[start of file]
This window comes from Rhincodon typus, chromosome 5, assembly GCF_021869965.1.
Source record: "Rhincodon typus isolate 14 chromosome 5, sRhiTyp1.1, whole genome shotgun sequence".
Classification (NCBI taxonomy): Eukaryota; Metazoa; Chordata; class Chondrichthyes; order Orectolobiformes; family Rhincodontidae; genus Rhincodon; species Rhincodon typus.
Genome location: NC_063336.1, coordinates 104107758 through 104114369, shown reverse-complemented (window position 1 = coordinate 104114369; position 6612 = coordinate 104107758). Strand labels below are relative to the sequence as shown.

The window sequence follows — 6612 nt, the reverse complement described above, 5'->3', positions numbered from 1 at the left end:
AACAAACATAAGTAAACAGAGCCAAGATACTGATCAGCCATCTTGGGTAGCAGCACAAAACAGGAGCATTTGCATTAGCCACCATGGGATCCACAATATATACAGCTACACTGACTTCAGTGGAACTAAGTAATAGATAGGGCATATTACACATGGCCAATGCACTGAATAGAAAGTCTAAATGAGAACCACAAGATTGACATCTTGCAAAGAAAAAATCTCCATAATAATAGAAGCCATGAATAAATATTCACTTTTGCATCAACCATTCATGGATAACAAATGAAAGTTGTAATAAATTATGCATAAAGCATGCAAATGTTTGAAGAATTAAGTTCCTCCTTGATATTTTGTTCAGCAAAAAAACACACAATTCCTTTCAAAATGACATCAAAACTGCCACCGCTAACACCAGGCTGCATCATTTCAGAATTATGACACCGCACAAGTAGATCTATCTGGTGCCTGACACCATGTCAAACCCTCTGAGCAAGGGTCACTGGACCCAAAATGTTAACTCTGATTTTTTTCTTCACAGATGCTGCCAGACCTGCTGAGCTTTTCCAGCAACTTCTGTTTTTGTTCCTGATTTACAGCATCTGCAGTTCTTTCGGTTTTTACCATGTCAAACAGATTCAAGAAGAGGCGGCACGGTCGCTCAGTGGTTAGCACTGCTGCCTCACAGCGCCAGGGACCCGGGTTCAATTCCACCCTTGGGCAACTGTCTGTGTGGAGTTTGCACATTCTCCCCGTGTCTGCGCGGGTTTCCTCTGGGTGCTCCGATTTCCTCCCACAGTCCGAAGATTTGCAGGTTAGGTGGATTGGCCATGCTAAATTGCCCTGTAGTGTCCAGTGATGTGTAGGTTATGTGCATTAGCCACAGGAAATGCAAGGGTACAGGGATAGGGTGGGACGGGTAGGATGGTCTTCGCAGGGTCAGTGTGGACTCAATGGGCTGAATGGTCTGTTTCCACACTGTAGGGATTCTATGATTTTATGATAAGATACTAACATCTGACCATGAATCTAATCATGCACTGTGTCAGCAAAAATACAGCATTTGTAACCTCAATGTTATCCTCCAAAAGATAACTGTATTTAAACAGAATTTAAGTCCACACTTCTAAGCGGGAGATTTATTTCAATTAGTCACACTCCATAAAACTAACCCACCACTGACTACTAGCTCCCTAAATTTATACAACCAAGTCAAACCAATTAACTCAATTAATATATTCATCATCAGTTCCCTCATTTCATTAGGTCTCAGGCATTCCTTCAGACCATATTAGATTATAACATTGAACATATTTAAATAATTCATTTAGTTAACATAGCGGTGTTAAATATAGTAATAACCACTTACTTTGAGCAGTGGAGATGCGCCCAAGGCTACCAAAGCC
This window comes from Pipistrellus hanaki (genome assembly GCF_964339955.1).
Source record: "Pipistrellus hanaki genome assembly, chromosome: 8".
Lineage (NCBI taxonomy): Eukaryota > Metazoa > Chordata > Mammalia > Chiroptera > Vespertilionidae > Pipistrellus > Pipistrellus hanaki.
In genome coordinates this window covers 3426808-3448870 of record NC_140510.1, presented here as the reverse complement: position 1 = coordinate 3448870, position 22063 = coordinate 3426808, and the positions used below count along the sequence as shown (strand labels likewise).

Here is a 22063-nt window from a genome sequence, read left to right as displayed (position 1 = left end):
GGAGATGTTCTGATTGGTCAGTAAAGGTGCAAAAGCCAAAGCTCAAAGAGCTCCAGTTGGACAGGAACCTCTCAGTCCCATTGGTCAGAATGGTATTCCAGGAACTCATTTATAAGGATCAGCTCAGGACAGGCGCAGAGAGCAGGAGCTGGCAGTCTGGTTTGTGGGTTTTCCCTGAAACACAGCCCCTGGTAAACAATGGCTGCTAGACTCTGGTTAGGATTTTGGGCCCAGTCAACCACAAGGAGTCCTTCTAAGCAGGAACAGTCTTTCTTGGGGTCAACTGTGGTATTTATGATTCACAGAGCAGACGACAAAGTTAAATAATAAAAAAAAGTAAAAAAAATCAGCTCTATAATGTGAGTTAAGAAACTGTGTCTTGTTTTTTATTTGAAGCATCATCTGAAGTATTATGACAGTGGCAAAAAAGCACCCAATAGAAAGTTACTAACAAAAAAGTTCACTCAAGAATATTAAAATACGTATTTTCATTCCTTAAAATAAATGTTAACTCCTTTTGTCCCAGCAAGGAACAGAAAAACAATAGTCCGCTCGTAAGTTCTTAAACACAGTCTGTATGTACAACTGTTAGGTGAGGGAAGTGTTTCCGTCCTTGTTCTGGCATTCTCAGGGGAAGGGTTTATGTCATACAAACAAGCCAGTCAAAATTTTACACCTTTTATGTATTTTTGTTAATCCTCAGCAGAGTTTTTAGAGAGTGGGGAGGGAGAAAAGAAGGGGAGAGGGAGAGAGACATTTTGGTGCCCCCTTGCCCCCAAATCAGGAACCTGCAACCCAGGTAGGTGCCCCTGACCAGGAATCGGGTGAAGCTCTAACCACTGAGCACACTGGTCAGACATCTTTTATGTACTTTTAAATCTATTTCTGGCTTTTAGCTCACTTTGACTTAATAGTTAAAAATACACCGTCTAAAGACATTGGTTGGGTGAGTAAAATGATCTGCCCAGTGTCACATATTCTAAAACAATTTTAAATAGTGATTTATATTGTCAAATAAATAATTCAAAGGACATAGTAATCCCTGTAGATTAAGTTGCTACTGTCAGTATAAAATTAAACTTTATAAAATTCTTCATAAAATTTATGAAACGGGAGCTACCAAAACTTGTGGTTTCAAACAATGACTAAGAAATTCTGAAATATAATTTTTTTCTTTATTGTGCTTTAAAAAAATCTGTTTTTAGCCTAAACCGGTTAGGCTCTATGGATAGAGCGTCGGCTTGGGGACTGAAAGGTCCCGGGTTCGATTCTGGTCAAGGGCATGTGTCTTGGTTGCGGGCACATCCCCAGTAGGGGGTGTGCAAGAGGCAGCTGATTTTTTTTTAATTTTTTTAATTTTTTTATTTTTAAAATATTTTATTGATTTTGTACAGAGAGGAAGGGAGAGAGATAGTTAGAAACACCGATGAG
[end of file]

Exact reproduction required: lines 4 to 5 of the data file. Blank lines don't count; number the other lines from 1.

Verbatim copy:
Genome location: NC_063336.1, coordinates 104107758 through 104114369, shown reverse-complemented (window position 1 = coordinate 104114369; position 6612 = coordinate 104107758). Strand labels below are relative to the sequence as shown.

The window sequence follows — 6612 nt, the reverse complement described above, 5'->3', positions numbered from 1 at the left end: